The cochlear model is a cascade of resonators, modelling the properties of the Basilar Membrane (BM). The resonators all look like this:
$X$ is the input of the section, coming from the sound source for the first section in the cascade, and from the output $Y$ of the previous section for each of the following sections. $a_0$ and $c_0$ are are the coefficients of the filter, controlling the resonant frequency of each section. The resonant frequency will be highest for the first section and drop exponentially along the cochlea. $r$ controls the radius of the poles and zeros and thus the damping. $h$ controls the distance between the poles and the zeros in the frequency domain. $g$ adjusts the dc gain.
%matplotlib notebook from pylab import * from scipy import signal
First let's set the stimulation parameters:
fs = 32000.0 # sample frequency dur = 2 # simulation duration npoints = int(fs*dur) # stimulus length
Next, we create a log-sine-sweep using the chirp function from the scipi.signal library:
# create a log-sine-sweep f0 = 20 # sweep start frequency f1 = 20000 # sweep end frequency t1 = arange(npoints)/fs # sample times stimulus = 0.9*signal.chirp(t1, f0, t1[-1], f1, method='logarithmic', phi=-90)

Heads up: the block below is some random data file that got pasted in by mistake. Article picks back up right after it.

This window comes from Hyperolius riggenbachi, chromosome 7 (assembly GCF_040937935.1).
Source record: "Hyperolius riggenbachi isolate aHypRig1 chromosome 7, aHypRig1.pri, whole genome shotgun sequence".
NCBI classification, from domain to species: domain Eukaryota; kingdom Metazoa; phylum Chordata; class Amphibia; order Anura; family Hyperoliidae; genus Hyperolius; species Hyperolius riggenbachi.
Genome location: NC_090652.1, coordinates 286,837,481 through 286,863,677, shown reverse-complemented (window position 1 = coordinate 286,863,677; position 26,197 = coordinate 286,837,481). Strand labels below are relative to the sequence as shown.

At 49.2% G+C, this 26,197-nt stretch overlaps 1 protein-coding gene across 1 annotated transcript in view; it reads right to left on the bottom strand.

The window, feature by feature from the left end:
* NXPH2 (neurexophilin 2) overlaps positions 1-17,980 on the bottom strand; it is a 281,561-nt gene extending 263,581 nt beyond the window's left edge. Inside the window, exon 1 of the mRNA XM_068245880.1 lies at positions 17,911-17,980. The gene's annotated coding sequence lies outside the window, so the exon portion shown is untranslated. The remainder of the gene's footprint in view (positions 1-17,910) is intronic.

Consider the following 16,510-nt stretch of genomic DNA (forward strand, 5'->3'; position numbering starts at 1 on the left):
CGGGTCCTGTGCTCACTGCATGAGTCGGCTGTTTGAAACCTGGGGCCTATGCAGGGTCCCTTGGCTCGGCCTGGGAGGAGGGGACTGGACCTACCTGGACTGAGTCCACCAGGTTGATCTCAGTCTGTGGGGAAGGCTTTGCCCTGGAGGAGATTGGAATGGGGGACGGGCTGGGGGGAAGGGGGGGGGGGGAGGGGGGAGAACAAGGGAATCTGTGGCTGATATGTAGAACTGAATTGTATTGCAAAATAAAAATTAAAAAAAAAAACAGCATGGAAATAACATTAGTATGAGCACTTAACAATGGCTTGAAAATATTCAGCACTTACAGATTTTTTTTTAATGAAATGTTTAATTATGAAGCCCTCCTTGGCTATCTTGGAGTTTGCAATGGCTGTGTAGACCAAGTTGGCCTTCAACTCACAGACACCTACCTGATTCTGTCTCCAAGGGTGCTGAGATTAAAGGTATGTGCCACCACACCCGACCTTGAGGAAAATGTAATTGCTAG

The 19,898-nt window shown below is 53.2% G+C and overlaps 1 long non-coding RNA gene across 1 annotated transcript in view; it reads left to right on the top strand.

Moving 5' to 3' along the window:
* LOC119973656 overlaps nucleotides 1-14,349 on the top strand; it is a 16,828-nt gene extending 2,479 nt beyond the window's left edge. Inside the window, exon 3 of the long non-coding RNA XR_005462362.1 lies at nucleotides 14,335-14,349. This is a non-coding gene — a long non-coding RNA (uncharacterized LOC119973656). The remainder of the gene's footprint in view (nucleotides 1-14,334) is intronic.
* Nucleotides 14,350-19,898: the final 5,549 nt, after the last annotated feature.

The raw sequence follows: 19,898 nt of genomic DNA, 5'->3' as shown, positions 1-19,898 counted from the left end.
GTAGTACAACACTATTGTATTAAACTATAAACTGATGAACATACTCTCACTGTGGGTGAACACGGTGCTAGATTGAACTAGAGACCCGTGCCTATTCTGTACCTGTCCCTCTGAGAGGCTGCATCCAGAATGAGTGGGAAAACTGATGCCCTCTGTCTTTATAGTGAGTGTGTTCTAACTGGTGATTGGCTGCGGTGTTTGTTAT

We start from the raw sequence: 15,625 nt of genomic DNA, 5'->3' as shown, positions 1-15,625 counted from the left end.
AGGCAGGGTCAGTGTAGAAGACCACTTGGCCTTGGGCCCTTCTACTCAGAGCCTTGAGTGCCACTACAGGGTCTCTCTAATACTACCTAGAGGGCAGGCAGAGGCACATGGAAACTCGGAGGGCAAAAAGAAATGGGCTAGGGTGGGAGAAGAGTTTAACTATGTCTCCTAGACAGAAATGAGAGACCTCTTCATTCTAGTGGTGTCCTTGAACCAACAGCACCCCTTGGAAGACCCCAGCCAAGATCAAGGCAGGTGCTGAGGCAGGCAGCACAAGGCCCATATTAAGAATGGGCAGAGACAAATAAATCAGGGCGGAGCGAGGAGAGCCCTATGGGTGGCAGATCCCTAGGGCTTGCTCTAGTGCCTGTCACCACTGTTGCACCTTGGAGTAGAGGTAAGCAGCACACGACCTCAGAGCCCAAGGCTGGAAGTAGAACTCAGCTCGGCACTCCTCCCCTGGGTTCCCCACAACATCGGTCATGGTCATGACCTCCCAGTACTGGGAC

And this is what it looks like:
figure(0, figsize=(12,3)) # Sweep plot(t1*500,stimulus,'r') xlabel('t (in ms)') title('Input Signal'); tight_layout()
Now we define the number of cochlear filters and the range of Basilar Membrane positions to spread these filters over with equal spacing.
nsec = 100 # number of sections in the cochlea between xlow = 0.1 # lowest frequency position along the cochlea and xhigh = 0.9 # highest frequency position along the cochlea
Once all these parameters are defined, we can calculate the parameters for the CAR model. The frequencies of the resonators are spaced according to the Greenwood formula, while the damping controls the poles. The choice of $h = c_0$ sets the zeros for each section about half an octave above the location of the poles. $g$ is calculated to provide 0dB gain at DC.
x = linspace(xhigh,xlow,nsec) # position along the cochlea 1 = base, 0 = apex f = 165.4*(10**(2.1*x)-1) # Greenwood for humans a0 = cos(2*pi*f/fs) # a0 and c0 control the poles and zeros c0 = sin(2*pi*f/fs) damping = 0.2 # damping factor r = 1 - damping*2*pi*f/fs # pole & zero radius h = c0 # p302 h=c0 puts the zeros 1/2 octave above poles g = (1-2*a0*r+r*r)/(1-(2*a0-h*c0)*r+r*r) # p303 this gives 0dB DC gain for BM
We also implement the Inner Hair Cell (IHC) model shown here:
First, the output of the BM filters is high-pass filtered at about 20Hz before being passed through a nonlinearity. A feedback loop provides gain adaptation that causes the IHC to respond more strongly to the onset of a stimulus than the sustained part of that stimulus. Finally, the output of the IHC is low pass filtered to reduce the IHC's response to frequencies above 8kHz.
f_hpf = 20 # p328 20Hz corner for the BM HPF q = 1/(1+(2*pi*f_hpf/fs)) # corresponding IIR coefficient tau_in = 10e-3 # p329 transmitter creation time constant c_in = 1/(fs*tau_in) # p329 corresponding IIR coefficient tau_out = 0.5e-3 # p329 transmitter depletion time constant c_out = 1/(fs*tau_out) # p329 corresponding IIR coefficient tau_IHC = 80e-6 # p329 ~8kHz LPF for IHC output c_IHC = 1/(fs*tau_IHC) # corresponding IIR coefficient